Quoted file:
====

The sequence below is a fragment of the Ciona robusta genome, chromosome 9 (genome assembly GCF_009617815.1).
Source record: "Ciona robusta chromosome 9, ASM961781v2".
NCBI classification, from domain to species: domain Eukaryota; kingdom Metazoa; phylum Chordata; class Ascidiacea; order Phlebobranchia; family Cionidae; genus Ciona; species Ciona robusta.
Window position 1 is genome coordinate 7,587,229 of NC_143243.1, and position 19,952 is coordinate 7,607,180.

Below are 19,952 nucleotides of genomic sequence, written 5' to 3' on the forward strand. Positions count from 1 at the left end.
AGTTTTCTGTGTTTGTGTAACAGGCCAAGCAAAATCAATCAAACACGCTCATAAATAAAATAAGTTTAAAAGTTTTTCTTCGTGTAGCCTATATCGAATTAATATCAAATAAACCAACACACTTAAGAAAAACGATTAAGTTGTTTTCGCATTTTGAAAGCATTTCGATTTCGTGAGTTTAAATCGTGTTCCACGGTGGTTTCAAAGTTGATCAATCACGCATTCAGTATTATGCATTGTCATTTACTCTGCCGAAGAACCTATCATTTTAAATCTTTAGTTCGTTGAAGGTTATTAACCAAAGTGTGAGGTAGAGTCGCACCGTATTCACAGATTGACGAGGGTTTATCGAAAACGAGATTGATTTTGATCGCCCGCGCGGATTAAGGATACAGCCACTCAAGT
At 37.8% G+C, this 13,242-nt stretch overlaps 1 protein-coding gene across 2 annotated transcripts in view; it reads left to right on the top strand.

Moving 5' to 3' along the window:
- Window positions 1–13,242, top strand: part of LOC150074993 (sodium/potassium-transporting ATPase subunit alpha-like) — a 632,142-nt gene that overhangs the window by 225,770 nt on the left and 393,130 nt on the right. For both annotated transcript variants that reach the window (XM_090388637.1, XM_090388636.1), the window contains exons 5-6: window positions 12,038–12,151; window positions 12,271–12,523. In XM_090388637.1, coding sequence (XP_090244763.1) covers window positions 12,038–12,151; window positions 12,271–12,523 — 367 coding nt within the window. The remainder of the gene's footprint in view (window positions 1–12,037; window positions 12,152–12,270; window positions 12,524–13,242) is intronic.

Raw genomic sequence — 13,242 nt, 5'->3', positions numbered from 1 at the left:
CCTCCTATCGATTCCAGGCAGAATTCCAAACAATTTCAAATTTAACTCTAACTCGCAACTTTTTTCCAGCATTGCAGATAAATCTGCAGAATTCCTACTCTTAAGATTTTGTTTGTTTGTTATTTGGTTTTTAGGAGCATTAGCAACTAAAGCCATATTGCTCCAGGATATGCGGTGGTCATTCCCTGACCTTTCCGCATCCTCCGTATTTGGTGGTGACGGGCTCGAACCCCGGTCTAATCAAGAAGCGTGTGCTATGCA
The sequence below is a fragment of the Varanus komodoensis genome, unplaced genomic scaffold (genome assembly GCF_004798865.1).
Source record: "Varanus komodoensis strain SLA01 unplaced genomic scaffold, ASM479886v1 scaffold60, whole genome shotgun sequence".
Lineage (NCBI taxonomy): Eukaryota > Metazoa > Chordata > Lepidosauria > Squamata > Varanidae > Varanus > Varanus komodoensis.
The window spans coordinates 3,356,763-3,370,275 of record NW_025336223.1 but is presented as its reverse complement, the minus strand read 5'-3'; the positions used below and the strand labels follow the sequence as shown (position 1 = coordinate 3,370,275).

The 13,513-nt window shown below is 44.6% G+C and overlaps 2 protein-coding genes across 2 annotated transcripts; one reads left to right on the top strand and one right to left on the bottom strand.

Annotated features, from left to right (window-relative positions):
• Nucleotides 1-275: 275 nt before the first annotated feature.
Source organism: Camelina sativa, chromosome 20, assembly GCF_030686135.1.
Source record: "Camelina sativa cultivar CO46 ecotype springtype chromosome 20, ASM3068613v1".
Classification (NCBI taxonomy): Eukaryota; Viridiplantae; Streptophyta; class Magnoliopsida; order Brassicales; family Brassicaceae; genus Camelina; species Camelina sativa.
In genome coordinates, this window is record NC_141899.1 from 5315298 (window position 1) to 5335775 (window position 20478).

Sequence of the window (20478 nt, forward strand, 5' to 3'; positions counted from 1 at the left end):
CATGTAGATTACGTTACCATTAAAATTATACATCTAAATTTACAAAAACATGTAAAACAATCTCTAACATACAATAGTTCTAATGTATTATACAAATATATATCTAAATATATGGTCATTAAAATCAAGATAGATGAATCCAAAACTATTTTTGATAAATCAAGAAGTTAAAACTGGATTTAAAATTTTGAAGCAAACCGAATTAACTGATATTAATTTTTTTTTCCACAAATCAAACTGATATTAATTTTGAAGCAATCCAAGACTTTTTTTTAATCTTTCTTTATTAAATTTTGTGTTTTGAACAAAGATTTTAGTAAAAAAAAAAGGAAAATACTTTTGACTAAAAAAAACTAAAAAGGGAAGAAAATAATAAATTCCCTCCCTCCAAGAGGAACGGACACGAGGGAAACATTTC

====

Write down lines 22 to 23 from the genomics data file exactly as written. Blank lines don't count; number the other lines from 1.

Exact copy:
In genome coordinates, this window is record NC_141899.1 from 5315298 (window position 1) to 5335775 (window position 20478).

Sequence of the window (20478 nt, forward strand, 5' to 3'; positions counted from 1 at the left end):